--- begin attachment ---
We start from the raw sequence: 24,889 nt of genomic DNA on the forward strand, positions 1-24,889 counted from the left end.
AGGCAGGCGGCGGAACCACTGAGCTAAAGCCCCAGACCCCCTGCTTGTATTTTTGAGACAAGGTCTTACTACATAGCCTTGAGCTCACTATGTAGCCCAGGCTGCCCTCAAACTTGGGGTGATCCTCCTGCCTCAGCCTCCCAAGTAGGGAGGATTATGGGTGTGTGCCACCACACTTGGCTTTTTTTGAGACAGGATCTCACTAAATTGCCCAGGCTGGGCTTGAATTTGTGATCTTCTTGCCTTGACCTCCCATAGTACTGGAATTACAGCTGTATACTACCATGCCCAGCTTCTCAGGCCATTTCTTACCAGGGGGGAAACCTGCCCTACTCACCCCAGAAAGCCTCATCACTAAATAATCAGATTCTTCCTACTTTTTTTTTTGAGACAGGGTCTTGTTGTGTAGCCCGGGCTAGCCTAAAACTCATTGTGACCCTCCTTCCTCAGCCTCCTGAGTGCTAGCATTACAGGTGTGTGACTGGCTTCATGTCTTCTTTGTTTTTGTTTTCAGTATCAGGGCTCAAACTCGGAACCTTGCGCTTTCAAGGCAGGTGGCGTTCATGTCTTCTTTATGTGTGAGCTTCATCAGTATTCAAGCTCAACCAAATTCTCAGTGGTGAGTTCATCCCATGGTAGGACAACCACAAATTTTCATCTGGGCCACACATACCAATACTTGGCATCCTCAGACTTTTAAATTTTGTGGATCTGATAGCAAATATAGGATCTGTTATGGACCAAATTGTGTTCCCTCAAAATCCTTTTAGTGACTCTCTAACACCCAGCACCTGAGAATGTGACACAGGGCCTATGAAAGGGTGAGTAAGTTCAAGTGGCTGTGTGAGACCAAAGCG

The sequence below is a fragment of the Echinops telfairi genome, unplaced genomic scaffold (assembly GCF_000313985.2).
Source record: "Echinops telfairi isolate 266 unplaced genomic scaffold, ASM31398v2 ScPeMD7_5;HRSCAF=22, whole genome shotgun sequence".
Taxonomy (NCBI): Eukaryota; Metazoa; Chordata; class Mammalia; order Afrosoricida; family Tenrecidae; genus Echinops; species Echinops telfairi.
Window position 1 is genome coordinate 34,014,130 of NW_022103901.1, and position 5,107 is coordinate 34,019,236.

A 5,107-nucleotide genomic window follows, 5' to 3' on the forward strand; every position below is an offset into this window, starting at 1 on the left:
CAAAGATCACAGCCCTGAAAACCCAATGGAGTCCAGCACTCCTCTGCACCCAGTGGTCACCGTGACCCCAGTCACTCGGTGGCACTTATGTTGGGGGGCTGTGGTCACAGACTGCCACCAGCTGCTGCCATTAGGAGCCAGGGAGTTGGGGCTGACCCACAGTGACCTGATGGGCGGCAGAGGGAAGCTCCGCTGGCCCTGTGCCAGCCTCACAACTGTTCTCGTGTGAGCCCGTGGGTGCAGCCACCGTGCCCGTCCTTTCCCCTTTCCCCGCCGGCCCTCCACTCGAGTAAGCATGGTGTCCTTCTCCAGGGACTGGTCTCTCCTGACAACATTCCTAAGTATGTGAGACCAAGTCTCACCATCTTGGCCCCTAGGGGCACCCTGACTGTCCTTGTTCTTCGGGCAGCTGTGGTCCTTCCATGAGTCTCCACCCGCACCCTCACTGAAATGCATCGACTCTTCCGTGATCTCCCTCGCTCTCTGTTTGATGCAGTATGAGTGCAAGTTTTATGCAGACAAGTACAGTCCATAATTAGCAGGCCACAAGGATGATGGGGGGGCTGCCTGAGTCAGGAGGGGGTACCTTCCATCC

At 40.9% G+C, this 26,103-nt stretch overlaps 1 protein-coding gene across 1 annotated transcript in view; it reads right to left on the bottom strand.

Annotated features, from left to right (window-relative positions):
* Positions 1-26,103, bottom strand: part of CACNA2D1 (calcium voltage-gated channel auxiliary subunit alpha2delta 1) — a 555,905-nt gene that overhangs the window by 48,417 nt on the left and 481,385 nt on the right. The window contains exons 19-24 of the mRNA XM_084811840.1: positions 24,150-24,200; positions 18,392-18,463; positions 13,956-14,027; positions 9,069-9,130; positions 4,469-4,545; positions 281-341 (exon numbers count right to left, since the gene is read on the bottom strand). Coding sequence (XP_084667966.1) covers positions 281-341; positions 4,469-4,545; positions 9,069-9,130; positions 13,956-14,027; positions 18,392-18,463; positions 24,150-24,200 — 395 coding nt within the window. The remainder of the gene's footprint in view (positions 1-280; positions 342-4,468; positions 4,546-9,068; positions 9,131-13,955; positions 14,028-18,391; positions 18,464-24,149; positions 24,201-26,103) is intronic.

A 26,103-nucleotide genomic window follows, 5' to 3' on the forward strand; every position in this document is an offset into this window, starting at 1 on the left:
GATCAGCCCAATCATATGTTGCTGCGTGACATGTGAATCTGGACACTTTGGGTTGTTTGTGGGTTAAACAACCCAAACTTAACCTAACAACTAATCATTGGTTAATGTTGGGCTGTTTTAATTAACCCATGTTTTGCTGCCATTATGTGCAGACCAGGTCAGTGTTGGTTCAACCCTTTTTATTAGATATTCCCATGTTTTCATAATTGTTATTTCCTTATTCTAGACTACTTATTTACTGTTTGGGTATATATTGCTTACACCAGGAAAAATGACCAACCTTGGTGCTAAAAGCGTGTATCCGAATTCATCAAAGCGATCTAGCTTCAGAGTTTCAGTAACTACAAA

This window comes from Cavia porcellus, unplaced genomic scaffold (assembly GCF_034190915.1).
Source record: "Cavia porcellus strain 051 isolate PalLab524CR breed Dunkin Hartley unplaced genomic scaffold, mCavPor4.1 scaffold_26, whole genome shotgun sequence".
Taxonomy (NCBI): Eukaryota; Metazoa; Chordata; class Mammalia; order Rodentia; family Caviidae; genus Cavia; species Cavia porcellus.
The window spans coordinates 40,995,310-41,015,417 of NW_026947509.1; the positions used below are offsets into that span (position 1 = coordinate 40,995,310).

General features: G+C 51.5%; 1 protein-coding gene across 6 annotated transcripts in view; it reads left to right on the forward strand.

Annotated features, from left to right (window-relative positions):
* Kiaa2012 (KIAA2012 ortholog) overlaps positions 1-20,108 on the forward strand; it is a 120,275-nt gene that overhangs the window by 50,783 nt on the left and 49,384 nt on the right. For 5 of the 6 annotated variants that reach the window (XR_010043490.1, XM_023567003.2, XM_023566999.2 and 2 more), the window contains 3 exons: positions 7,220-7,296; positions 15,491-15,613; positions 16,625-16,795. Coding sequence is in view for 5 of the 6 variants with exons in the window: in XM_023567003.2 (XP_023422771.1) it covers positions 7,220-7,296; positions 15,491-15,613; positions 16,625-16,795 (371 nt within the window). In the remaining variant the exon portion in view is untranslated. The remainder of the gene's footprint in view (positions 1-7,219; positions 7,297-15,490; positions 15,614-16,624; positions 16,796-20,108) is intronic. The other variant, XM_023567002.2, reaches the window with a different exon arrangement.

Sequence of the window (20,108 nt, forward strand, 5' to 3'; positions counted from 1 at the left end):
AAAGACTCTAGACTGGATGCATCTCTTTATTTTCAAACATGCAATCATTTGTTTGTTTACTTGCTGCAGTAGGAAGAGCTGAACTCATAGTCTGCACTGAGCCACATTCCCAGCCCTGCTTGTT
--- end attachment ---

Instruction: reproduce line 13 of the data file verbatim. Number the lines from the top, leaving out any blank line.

GATCAGCCCAATCATATGTTGCTGCGTGACATGTGAATCTGGACACTTTGGGTTGTTTGTGGGTTAAACAACCCAAACTTAACCTAACAACTAATCATTGGTTAATGTTGGGCTGTTTTAATTAACCCATGTTTTGCTGCCATTATGTGCAGACCAGGTCAGTGTTGGTTCAACCCTTTTTATTAGATATTCCCATGTTTTCATAATTGTTATTTCCTTATTCTAGACTACTTATTTACTGTTTGGGTATATATTGCTTACACCAGGAAAAATGACCAACCTTGGTGCTAAAAGCGTGTATCCGAATTCATCAAAGCGATCTAGCTTCAGAGTTTCAGTAACTACAAA